EDITORIAL: Unprincipled politics - Friday, October 29, 2010

Source : http://www.dailytimes.com.pk/default.asp?page=2010\10\29\story_29-10-2010_pg3_1

Speaking at a press conference in Peshawar, PML-N chief Nawaz Sharif has said that if the government did not end corruption, improve the law and order situation, arrest the price hike and implement Supreme Court judgements, change would become inevitable. When asked about the meeting between Federal Law Minister Babar Awan and PML-Q Punjab President Chaudhry Pervaiz Elahi, he said that morality and ethics should take precedence over politics. While it is correct that ethics are conspicuous by their absence from Pakistan’s politics, it is not just the PPP that has abandoned them; this phenomenon could be observed across the board in all political parties. Take, for instance, PML-N. While criticising the PPP for unprincipled politics, Mian Nawaz Sharif forgot his own brother Mian Shahbaz Sharif’s meeting with PML-Q’s information secretary Tariq Azeem to discuss the possibility of cooperation. Is shaking hands with those who ditched PML-N to ride on the coattails of a military dictator principled politics? It may be expedient for an opposition party to question the government’s performance and call it corrupt, but the stories of PML-N’s past and present corruption are part of urban legend and not very different from those of the PPP.

PPP’s overtures to PML-Q have raised dissenting voices within both parties, but in this game of politics of power, devoid of any guiding principles and ethics, the top leadership of both is perhaps looking to secure a better position. Ideologically, both parties are diametrically opposed to each other and no amount of explanation could wash away the stigma of abandoning principles to outdo your opponents, which was the hallmark of politics during the 1990s and which gave rise to evils such as horse-trading and floor-crossing. PML-N is obviously not happy because the coming together of the PPP and PML-Q may jeopardise its seat of power in the country’s biggest province, Punjab. This may be PPP’s counter-move to prevent the possibility of the unification of the different factions of the Muslim League, efforts for which are being led by Pir Pagara. A unified PML would be more difficult for PPP to deal with than its many factions. MQM, on the other hand, also seems wary, although the PPP has assured that it would remain a coalition partner.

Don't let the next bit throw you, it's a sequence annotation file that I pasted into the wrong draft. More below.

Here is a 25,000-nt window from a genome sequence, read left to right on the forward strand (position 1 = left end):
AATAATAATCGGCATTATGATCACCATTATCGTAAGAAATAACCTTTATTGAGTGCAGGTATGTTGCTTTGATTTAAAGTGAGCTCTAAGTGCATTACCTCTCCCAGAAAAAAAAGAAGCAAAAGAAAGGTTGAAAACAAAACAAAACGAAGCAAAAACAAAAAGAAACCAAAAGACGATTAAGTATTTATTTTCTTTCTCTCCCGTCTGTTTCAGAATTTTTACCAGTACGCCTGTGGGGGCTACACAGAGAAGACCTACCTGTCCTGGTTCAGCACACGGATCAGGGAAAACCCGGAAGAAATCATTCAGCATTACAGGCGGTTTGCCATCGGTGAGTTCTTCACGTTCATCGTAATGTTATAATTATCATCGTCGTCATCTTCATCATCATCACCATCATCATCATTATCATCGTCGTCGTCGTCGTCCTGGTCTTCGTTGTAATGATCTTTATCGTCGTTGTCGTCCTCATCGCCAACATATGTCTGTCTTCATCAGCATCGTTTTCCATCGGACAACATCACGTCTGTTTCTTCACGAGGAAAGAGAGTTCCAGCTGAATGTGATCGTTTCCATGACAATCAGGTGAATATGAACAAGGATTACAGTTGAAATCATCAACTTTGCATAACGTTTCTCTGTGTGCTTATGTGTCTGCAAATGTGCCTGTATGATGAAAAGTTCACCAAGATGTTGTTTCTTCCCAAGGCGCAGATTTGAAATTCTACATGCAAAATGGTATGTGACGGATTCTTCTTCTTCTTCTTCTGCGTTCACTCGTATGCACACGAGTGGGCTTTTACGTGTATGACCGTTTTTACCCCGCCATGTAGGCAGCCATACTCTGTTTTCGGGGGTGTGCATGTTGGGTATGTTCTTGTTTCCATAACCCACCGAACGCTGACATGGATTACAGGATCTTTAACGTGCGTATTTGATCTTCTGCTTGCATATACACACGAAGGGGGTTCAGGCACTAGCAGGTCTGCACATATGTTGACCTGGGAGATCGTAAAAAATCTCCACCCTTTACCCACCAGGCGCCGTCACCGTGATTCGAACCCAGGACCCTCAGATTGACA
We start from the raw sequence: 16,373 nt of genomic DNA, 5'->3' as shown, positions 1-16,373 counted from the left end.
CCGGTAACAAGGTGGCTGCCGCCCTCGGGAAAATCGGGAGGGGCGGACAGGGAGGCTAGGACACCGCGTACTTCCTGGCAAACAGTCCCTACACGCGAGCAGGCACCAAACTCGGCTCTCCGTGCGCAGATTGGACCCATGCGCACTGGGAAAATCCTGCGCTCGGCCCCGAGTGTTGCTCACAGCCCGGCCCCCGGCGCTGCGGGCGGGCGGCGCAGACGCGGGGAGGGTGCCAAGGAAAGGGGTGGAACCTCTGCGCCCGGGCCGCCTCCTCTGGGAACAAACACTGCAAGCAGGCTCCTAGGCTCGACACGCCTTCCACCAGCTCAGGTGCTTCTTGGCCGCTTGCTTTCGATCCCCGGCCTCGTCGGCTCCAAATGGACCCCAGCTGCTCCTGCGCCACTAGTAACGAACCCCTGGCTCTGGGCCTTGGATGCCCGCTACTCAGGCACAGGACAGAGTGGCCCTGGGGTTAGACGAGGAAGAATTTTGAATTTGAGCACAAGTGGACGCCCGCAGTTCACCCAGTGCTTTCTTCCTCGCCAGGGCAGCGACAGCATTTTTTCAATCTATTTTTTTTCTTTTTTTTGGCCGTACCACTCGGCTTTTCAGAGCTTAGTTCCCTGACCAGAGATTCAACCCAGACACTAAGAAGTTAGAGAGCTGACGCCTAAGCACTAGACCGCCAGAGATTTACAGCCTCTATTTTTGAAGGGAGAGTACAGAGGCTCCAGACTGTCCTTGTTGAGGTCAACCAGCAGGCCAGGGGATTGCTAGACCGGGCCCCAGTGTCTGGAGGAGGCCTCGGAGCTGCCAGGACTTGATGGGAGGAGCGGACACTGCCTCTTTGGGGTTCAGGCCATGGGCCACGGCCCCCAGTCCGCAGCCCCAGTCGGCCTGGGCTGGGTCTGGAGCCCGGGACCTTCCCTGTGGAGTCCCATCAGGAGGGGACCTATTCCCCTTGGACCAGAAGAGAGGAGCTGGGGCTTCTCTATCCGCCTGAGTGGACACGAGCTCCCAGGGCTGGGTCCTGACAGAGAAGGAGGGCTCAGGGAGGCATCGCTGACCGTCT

The PPP-PML-Q meeting indicates a shifting political landscape. It cannot be said with certainty whether the system would be able to withstand a reshuffling of partners. For some months now, PML-N’s rhetoric has taken on a strident note, signalling a deviation from its previous posture of being a ‘friendly’ opposition. In the current atmosphere of wheeling and dealing of unscrupulous politics, the PPP and PML-N seem to be on the verge of parting ways. If that happens, the shifting of the political landscape will accelerate, in which every political actor would try to position himself according to the emerging situation. Regardless of which party joins or leaves the ruling coalition, such a change could destabilise the democratic edifice and is therefore not in the interest of the country. If the system does not survive till the next general elections, it would be a big victory for the undemocratic forces and strengthen the impression that politicians are incapable of running the country. If the polity continues down the path of its new configuration, it would leave ugly scars on the credibility of those who chant slogans for democracy but chase power in practice.